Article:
Search Results

In: A Grammar of Bjokapakha
In: A Grammar of Bjokapakha
In: A Grammar of Bjokapakha
In: A Grammar of Bjokapakha
In: A Grammar of Bjokapakha
In: A Grammar of Bjokapakha
In: A Grammar of Bjokapakha
In: A Grammar of Bjokapakha
Author: Selin Grollmann
A Grammar of Bjokapakha by Selin Grollmann constitutes the first description of Bjokapakha, an endangered language spoken in central Bhutan belonging to the Tshangla branch of Trans-Himalayan. This grammar comprises a description of the phonology, lexicon, nominal morphology, predicate structures and syntax. In addition to the descriptive parts, this book encompasses a historical-comparative account of Bjokapakha. The introductory chapter provides a comparison with the standard variety of Tshangla and corroborates the internal diversity of the Tshangla branch. The present-day structure of Bjokapakha verbal morphology is illuminated by means of an internal reconstruction. Moreover, this book contains a glossary and a text collection.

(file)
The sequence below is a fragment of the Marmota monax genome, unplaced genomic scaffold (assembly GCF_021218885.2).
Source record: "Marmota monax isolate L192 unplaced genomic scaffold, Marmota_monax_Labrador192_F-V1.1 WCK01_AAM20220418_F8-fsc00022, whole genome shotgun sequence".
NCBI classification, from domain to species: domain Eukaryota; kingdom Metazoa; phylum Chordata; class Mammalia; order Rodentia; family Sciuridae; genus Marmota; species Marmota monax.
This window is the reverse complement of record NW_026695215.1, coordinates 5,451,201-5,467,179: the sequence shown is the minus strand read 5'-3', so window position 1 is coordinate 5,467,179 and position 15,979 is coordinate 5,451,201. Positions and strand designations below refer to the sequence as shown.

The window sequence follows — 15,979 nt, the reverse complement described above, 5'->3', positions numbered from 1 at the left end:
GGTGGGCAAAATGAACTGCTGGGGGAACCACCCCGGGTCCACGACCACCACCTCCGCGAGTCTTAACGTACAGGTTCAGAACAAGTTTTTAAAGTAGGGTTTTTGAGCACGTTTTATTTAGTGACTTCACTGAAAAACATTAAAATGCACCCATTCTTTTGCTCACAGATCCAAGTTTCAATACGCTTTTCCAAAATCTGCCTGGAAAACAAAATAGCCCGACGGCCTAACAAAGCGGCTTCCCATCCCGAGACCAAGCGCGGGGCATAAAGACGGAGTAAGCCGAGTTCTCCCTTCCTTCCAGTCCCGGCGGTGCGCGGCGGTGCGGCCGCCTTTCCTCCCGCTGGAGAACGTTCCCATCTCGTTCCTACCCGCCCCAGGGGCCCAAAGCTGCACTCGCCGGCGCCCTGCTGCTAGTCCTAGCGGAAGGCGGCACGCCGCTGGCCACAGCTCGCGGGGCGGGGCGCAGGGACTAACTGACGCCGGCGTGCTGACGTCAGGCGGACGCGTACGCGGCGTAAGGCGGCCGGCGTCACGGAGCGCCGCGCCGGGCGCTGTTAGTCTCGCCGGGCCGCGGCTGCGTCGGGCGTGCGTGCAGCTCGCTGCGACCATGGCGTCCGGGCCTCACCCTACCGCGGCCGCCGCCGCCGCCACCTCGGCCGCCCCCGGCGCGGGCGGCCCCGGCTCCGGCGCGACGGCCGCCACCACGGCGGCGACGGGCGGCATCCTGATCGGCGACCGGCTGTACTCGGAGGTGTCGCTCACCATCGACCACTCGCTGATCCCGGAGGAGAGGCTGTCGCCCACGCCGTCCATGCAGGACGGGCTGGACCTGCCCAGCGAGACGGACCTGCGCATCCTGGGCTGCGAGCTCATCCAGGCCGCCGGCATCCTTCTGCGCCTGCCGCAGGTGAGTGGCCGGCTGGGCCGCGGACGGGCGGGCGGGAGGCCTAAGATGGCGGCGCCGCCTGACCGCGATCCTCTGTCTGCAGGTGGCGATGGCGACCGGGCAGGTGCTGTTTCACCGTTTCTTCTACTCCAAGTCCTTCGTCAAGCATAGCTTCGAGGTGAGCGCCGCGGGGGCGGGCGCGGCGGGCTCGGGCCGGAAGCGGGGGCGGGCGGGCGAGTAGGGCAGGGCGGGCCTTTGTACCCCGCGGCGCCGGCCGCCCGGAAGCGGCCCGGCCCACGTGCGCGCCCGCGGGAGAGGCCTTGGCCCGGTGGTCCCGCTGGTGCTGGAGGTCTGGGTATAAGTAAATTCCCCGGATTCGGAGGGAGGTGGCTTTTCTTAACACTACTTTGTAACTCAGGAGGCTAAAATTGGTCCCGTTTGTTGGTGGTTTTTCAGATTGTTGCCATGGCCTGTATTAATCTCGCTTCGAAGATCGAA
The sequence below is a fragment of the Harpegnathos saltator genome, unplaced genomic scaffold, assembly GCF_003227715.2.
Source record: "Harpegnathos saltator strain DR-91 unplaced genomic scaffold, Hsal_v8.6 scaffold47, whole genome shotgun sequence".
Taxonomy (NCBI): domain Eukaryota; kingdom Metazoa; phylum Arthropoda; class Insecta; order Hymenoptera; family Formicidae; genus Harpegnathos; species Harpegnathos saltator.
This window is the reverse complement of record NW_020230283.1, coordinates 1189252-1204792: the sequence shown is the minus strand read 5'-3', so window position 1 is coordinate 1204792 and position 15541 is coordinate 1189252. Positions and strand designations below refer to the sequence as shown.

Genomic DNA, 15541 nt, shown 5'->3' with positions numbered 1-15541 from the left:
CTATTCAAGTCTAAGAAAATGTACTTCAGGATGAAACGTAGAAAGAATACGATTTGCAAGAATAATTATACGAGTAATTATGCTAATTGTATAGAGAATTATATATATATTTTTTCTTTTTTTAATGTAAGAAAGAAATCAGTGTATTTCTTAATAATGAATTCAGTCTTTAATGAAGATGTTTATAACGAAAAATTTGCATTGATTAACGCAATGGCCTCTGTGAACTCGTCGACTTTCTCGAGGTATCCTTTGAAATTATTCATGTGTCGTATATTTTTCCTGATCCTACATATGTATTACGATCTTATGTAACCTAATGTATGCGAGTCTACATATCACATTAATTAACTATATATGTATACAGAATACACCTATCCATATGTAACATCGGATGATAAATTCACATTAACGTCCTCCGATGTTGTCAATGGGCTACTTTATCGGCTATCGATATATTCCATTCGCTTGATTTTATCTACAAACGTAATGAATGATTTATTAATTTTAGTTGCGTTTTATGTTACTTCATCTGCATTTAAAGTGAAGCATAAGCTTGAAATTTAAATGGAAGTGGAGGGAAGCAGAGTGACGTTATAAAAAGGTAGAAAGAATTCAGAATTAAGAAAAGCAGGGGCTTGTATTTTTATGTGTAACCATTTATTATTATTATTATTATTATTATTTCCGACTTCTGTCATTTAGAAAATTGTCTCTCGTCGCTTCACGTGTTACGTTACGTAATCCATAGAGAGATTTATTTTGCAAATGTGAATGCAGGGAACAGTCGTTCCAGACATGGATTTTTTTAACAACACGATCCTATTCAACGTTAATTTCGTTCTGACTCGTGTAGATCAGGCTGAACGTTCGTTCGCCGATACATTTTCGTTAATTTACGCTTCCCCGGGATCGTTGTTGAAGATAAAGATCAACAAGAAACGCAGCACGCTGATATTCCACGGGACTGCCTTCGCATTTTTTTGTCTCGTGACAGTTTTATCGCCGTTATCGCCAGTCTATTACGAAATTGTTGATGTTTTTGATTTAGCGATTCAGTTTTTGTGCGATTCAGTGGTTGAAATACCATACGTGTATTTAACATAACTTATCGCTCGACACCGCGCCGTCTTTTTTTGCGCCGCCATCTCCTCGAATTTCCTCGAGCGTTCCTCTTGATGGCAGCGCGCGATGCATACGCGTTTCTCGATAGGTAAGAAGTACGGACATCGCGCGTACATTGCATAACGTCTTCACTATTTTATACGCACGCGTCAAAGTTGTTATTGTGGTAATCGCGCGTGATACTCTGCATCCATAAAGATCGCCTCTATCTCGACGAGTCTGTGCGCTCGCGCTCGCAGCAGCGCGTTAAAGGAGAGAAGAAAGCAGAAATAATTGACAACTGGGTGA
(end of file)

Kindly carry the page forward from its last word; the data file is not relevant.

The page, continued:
This paper challenges the conventional views on the phylogeny of the bundle of languages of Eastern Nepal subsumed under the name ‘Kiranti’. Contrary to the widespread belief that the group constitutes a stable, monophyletic subgroup of the Trans-Himalayan language family, the empirical evidence for the coherence of a Kiranti branch is remarkably limited. Additionally, the internal structure of the alleged Kiranti branch is to a large degree unclarified, despite a number of contributions to this topic. This paper aims to critically review the different subgrouping proposals and the potential shared innovations defining a coherent Kiranti subgroup within Trans-Himalayan. Furthermore, it will be shown that certain languages outside the Kiranti speaking area may be more closely related to certain Kiranti languages than those are to other Kiranti languages. The Kiranti branch constitutes a largely unsubstantiated subgroup and its phylogenetic coherence should not be taken for granted in work on Trans-Himalayan historical linguistics.

Open Access
In: Bulletin of Chinese Linguistics